I wouldn’t choose to be sitting inside
this Sunday afternoon either, on the first day
of real spring. Thinking a few poems would do me
more good than shoveling the last mounds of snow
next to the opera house into a wheelbarrow. A scene
I saw walking around Randolph before the reading.
This place the arts committee named PoemTown
for April’s national poetry month. Inviting citizens
from around our state to submit a poem that could fit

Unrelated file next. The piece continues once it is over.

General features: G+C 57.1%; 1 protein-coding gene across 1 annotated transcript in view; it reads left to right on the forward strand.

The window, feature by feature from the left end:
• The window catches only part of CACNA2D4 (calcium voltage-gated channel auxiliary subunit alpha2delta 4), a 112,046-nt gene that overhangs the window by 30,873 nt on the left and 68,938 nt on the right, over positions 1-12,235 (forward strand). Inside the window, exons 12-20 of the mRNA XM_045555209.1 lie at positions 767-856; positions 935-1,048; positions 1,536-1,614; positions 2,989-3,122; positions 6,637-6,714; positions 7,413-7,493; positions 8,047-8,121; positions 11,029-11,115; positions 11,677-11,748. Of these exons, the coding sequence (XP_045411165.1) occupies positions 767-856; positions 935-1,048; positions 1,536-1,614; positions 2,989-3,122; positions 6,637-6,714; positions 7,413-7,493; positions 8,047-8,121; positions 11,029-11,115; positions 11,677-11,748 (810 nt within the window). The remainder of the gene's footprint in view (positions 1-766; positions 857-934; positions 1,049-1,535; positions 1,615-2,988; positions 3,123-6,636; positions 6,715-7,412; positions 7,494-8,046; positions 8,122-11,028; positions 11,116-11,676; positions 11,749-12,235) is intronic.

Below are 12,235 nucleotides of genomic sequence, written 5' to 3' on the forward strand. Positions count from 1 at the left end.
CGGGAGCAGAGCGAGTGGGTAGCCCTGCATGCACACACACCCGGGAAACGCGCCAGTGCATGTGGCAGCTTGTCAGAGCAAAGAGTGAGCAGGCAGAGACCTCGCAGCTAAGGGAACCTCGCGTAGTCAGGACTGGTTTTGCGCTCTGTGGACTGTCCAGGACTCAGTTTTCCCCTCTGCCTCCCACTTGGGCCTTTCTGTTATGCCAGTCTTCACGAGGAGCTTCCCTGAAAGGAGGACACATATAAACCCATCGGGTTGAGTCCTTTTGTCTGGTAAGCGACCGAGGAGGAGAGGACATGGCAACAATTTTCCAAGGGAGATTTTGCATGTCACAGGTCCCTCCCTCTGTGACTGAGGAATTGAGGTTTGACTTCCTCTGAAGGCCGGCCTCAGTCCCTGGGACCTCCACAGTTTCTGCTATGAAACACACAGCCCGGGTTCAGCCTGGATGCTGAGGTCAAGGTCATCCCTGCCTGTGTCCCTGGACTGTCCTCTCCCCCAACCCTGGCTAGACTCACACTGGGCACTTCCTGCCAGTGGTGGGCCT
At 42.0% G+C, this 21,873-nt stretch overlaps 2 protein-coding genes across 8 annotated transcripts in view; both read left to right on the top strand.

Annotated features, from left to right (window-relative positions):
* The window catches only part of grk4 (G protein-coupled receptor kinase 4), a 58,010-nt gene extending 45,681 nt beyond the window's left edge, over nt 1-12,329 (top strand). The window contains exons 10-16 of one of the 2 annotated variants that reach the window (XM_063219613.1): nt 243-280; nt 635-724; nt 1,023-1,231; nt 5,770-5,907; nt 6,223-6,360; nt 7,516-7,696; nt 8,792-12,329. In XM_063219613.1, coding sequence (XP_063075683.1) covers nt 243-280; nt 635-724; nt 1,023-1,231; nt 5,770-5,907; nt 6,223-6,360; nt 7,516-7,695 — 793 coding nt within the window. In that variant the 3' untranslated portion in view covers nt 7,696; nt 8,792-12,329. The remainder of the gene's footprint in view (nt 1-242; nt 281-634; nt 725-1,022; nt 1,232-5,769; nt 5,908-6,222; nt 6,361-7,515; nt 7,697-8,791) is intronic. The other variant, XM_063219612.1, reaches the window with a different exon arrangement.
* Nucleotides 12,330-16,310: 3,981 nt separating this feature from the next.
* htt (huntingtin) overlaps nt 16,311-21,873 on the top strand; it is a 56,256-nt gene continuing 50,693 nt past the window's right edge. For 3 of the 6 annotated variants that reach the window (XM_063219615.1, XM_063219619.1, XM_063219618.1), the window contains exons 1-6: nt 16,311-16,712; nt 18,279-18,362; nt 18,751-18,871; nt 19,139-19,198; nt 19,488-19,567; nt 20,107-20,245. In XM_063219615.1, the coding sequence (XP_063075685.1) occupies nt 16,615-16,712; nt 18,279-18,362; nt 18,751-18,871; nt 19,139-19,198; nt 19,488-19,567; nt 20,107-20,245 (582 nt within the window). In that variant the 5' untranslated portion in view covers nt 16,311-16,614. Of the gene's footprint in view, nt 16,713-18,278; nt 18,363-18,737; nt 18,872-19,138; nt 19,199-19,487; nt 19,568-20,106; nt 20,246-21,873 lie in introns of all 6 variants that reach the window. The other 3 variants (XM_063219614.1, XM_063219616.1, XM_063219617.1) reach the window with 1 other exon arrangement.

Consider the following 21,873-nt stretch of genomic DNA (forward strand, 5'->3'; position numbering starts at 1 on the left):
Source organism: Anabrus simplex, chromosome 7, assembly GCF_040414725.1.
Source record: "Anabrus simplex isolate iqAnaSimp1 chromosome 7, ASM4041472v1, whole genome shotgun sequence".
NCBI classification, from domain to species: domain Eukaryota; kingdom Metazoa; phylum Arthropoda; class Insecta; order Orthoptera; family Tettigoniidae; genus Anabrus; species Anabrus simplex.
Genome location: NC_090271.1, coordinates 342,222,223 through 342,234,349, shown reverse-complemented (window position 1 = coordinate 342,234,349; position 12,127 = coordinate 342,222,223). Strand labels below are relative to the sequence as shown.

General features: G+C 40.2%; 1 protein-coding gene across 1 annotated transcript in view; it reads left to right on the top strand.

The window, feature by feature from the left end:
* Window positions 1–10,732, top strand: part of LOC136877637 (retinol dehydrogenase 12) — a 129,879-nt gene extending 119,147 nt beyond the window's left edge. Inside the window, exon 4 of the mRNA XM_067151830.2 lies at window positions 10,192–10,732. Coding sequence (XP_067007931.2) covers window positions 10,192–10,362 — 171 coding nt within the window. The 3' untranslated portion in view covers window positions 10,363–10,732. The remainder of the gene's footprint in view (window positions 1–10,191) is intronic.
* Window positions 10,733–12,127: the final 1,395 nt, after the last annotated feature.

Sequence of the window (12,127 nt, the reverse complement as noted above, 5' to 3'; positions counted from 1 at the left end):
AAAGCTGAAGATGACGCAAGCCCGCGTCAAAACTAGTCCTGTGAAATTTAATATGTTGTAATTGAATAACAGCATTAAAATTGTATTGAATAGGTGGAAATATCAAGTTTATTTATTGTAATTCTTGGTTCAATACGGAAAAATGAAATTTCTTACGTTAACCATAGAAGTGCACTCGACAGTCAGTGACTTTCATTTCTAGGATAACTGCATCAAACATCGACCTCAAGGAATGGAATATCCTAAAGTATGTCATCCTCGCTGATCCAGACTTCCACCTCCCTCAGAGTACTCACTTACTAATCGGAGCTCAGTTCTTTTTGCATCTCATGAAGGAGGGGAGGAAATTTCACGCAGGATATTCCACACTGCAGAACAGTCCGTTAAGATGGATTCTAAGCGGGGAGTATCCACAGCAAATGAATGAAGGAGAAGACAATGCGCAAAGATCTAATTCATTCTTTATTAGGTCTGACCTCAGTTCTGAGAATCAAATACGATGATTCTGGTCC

into a window, a driver filling her tank could read.
A teenager trying to buy cigarettes could hesitate,
before going into the convenience store, pondering
what that last line meant. Forgetting the law he was
trying to break. I wish I had more time to read all one
hundred and eight of them. So many windows,
so little time is the title of the poem taped in Aubuchon’s
tinted window. Inside, the shovels and rakes selling faster
than pancakes. I’d be amiss to call anything else.
Here where the sap is flowing and driving over Bethel
Mountain I saw the beginning of flowers splitting
rocks without hesitating, that wouldn’t be caught dead
inside, to adorn a poetry reading.